May 22, 2024

Whole Community News

From Kalapuya lands in the Willamette watershed

Lane County Commissioners adopt County’s first Affordable Housing Action Plan

2 min read
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Released by: Lane Co. Government

In Lane County, 54 percent of renters are cost-burdened by their housing with one in three households severely burdened, meaning they pay more than 50 percent of their gross income for housing. One in three homeowners is cost-burdened. On average, housing in Lane County has been under-built every year since 2010, which correlates to the increase in rental and ownership housing costs as well as long-term under-supply of workforce housing units. The under-supply of housing means that our area’s most recent vacancy rates are between 1.5 and 3.5 percent, at most only half the state average. Low vacancy keeps rental costs high and removes the option for households to move if necessary.

In late 2018, Lane County partnered with Better Housing Together, a local nonprofit housing advocacy organization, to convene local government and nonprofit agencies alongside business and advocacy groups to create an Affordable Housing Action Plan.

“To address housing instability, we need to increase housing affordability, diversity and supply. This Action Plan lays out recommendations to do that,” said Kaarin Knudson, founding director of Better Housing Together. “There’s a saying that ‘if you want to go far, go together.’ A lot of this plan is about partnership and how Lane County can leverage its unique strengths. We hope to see more leadership and collaboration across the community.”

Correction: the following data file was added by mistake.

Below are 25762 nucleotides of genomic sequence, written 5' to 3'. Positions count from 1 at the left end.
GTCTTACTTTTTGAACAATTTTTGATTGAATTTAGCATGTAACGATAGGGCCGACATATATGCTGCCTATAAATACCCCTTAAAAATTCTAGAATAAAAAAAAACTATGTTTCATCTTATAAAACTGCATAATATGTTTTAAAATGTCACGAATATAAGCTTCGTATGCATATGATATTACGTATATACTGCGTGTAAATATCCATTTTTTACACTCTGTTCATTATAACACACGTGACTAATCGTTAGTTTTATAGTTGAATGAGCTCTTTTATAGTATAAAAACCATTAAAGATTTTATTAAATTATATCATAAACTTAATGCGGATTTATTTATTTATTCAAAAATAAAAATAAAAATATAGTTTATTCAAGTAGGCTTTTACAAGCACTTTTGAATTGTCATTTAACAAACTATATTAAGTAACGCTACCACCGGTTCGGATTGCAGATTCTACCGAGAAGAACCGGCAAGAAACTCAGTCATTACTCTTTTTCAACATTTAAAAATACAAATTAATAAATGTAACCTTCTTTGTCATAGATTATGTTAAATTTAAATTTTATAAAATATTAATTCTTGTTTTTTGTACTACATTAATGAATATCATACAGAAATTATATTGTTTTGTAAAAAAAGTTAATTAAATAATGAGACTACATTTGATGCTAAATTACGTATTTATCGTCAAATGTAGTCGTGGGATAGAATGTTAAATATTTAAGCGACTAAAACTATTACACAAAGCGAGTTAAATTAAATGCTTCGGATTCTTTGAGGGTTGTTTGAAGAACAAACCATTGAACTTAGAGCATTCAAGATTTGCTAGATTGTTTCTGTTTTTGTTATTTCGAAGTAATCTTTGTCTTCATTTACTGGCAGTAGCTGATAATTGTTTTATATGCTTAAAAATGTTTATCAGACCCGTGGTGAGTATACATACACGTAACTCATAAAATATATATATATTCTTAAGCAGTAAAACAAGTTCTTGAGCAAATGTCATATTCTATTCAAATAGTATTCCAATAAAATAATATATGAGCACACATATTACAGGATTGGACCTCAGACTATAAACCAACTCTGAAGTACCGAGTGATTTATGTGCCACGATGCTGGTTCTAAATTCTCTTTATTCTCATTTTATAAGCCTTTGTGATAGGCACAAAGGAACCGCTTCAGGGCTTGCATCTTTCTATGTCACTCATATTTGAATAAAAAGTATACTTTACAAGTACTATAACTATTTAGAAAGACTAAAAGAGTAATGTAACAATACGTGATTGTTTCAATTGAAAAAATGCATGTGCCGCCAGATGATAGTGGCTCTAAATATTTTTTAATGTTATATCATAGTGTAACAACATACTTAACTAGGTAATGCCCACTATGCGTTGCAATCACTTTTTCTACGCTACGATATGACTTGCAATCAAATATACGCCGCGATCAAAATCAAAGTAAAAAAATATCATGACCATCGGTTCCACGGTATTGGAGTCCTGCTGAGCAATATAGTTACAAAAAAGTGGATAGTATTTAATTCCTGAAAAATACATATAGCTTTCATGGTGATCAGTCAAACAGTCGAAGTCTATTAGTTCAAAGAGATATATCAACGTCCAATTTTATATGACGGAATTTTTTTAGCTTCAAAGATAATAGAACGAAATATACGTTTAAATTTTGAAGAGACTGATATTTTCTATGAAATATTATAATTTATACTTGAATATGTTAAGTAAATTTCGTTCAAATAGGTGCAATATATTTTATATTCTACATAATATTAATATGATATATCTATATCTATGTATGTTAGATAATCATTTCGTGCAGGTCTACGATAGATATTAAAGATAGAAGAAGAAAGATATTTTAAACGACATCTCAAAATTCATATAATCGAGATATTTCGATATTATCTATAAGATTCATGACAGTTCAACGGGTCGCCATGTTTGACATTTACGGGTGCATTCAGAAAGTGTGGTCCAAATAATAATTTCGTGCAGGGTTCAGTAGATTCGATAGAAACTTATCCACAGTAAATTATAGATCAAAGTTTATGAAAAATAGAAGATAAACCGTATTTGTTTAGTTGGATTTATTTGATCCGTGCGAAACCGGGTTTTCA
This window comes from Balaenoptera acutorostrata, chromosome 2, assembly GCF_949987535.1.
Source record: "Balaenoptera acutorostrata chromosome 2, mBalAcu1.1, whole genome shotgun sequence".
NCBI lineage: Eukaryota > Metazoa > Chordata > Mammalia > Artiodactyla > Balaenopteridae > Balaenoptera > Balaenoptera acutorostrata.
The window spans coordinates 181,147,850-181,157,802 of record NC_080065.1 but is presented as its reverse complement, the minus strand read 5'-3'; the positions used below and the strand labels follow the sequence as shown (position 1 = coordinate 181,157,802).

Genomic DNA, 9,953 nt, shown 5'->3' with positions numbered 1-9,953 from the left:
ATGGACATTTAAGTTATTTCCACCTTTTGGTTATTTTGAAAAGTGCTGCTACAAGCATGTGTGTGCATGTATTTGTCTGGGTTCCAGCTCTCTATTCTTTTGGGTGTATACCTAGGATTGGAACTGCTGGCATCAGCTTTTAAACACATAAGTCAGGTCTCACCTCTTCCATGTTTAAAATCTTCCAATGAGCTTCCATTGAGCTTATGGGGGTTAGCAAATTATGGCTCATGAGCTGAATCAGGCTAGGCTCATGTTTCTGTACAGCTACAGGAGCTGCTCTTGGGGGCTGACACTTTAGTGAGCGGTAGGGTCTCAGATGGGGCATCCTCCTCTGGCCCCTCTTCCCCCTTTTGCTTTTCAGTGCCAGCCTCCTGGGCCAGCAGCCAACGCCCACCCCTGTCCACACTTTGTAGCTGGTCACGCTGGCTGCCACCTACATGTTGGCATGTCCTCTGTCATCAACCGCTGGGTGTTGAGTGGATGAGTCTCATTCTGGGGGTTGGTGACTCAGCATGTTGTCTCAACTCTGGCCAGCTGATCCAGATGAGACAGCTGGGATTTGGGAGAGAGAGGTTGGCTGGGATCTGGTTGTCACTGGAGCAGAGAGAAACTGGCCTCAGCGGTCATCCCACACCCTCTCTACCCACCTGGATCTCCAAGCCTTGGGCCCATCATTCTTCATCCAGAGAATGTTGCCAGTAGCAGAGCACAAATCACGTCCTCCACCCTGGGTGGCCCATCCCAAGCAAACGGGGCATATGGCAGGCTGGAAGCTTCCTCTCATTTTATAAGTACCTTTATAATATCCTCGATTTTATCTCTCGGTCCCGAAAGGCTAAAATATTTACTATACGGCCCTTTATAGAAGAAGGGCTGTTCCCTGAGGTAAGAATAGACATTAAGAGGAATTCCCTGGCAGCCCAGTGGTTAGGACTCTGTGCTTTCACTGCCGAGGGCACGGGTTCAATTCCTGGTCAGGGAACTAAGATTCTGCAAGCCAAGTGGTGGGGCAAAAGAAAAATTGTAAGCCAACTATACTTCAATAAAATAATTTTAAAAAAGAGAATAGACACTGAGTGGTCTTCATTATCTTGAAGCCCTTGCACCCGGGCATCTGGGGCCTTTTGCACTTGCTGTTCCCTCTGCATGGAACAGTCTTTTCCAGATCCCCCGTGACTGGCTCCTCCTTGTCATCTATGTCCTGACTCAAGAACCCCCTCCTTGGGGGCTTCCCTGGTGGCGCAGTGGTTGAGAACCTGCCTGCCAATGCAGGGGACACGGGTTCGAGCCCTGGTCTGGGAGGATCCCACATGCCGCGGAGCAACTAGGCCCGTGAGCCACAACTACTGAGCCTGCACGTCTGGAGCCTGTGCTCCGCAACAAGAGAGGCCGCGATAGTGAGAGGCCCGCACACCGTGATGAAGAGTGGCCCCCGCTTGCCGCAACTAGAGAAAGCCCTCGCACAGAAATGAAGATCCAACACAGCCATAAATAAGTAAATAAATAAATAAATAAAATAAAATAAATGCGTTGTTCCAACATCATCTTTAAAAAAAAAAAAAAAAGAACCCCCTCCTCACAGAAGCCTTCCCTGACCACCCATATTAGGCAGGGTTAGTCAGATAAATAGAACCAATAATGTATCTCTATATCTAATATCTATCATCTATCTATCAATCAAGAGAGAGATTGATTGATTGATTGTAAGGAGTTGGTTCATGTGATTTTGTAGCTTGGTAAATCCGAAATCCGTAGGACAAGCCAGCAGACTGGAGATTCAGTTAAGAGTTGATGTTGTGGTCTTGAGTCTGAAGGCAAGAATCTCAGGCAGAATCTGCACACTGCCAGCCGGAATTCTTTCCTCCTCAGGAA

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The plan includes five action areas:

  • Leverage land for housing – Land can account for up to 30% of new residential development costs, and limited land supply presents an obvious challenge to increasing housing capacity.
  • Pilot projects and partnerships – Pilot projects, public-private partnerships, and inter-jurisdictional collaboration are all needed to steer local housing supply toward community needs.
  • Trade support – Local construction and development capacity means each dollar spent in service of housing affordability circulates repeatedly in the local economy.
  • Rural innovation – Minimal economic pressure and non-urban land regulations limit the range of housing options available.
  • Build capacity – Dedicated resources offer stabilizing support to long-term housing affordability programs and Affordable Housing capacity.

We thank Better Housing Together for working with the county on our first Housing Action Plan,” said Board of Commissioners Chair Heather Buch. “This is a comprehensive approach that advances multiple opportunities to add affordable housing in our community. The Board Order adopting this plan also ensures actionable follow through by the Board in support of the creation of new housing and new local capacity to deliver housing affordability, diversity and supply because everybody deserves a safe, warm and affordable place to call home.” 

The Board Order adopting the plan can be found online. The Plan, along with the full Board Packet, can also be found online.

Next steps include creating a framework for implementation and integrating the high-impact and immediate-impact recommendations into work plans for 2021 and 2022.

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